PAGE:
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Episode 151: Rising Leaders Talk Trash

In this episode of NothingWasted!, we bring you insights from some of our Waste360 40 Under 40 winners. You will learn from Will D. Goode, COO, Goode Companies of Florida; Terrill Haigler, CEO YaFavTrashman, LLC; Ryan Melsert, CEO/CTO, American Battery Technology Company; and Georgia Sherwin, communications and strategy director, Closed Loop Partners. These rising leaders shared their perspectives on where the waste industry is headed; how we can tackle some of the biggest challenges; the role of technology, social justice, and more.

In this episode of NothingWasted!, we bring you insights from some of our Waste360 40 Under 40 winners.

You will learn from Will D. Goode, COO, Goode Companies of Florida; Terrill Haigler, CEO YaFavTrashman, LLC; Ryan Melsert, CEO/CTO, American Battery Technology Company; and Georgia Sherwin, communications and strategy director, Closed Loop Partners. These rising leaders shared their perspectives on where the waste industry is headed; how we can tackle some of the biggest challenges; the role of technology, social justice, and more.

Here is a sneak peek into the conversation:

Bothwell: Do you have any advice for startups looking to attract capital?

Sherwin: Communication is one of the key things and for startups to really communicate their impact story effectively — and to be able to back that up with verifiable data. What we see is, there is an increasing number of circular-economy business models, more and more innovators, and so to be able to communicate effectively helps investors differentiate who is authentic from those who potentially could be greenwashing, for example. It’s also important to show market demand and market signal. And of course a great team is critical.

Bothwell: What are you most proud of the past couple of years and the work you have done around environmental justice?

Haigler: That’s a loaded question. I think the thing I’m most proud about is that there’s been a shift in Philadelphia around environmental justice and how we treat sanitation workers. But the main thing is that there’s been a shift in children. [Previously], my children were lying to their friends that I was a cop because they didn’t want them knowing I was a sanitation worker; they thought that was so un-cool. But now that they understand what sanitation workers do for a community, how important they are, and why we have to stop littering, my 10-year-old went to her school and started a recycling program. So it’s those things… We can start a wildfire of children that are ignited with positive relationships to trash.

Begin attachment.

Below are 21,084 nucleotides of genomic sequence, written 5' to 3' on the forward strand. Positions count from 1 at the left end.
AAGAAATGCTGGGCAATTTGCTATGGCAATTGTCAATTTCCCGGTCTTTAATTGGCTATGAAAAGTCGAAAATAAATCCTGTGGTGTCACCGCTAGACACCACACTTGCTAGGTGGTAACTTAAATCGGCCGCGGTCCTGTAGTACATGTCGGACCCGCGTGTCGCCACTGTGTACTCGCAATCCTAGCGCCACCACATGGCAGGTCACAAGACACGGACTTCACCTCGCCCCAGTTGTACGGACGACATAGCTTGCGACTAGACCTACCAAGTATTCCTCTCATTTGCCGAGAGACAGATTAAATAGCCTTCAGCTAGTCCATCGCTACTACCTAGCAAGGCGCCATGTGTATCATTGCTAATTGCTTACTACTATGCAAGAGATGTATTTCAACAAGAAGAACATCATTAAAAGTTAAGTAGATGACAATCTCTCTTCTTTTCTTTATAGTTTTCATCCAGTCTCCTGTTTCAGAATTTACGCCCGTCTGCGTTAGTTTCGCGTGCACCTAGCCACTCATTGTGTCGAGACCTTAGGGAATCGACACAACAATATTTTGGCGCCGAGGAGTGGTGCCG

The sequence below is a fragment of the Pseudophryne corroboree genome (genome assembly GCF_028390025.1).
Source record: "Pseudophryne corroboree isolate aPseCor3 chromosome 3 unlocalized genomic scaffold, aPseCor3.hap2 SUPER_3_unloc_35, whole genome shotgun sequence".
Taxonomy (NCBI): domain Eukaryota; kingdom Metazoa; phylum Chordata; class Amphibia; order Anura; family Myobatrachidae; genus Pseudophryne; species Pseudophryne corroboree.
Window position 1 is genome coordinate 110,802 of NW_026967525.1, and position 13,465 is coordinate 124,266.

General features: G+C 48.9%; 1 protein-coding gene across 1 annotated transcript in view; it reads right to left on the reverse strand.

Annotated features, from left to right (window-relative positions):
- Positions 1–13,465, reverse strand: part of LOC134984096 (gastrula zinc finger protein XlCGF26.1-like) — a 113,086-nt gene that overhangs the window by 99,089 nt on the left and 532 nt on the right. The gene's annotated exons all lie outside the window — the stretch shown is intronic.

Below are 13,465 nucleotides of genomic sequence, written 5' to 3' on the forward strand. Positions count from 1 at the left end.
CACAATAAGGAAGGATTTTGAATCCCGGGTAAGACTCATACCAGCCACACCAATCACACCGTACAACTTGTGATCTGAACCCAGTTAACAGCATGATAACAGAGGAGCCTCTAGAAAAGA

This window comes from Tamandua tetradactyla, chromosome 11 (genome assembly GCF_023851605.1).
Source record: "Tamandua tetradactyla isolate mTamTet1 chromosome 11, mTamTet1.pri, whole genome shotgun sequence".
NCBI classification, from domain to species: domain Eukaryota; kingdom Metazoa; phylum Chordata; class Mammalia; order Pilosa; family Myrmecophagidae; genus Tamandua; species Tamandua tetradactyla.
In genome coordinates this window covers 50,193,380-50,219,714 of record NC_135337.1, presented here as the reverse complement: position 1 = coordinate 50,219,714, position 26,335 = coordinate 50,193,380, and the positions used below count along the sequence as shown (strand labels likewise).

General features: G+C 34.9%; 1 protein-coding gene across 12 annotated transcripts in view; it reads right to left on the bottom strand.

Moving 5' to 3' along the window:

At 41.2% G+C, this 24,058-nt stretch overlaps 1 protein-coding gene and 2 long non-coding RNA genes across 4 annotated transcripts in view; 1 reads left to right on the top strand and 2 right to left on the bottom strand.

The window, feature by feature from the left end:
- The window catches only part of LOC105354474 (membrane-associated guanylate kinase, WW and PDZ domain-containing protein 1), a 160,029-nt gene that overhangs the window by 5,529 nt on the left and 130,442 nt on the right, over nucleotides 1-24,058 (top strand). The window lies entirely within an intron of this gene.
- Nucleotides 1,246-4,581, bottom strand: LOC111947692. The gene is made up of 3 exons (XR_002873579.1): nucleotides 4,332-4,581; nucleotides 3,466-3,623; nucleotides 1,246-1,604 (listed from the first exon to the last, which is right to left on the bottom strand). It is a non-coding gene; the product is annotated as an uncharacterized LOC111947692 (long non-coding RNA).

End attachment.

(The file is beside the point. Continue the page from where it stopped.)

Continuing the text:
Bothwell: How were you able to achieve success throughout the pandemic?

Goode: Obviously the pandemic was new to all of us, right? But our industry is an essential business. The biggest challenge was getting over the misinformation and lack of information over what was happening. Also, we were in a new market, in Florida—so, getting acclimated to that was critical. Just making sure that we are helping our people know they are safe to come to work, and giving those incentives—extra bonuses, because it’s a tough business without that extra X factor of Covid. Making sure they know we have their back, and are educating ourselves every day.

Melsert:  Up until recently, people who have electric vehicle batteries, laptop and cell phone batteries in their homes, they would have to pay to have it processed responsibly. And that put a disincentive on returning those materials back to the market but by now having this purpose-built system where we aren’t required to have them pay a fee and based on commodity metal prices there are even on cases where we can pay them to return a battery. It goes much more to the carrot side and gives people rewards for returning these elements back to the market. And unlike hydrogen carbons which are used once and then consumed, if there was a proper system and architecture in place these elemental metals can be used indefinitely as they are recovered and extracted and refined back to the battery grade quality and then sold right back to the domestic market.

So, I think changing the paradigm about how end-of-life batteries are treated really does help us make these in large quantities domestically which then brings total costs down, which then brings vehicle cost down and really ends up helping everybody in the full closed loop system. 

Listen to the full episode here.

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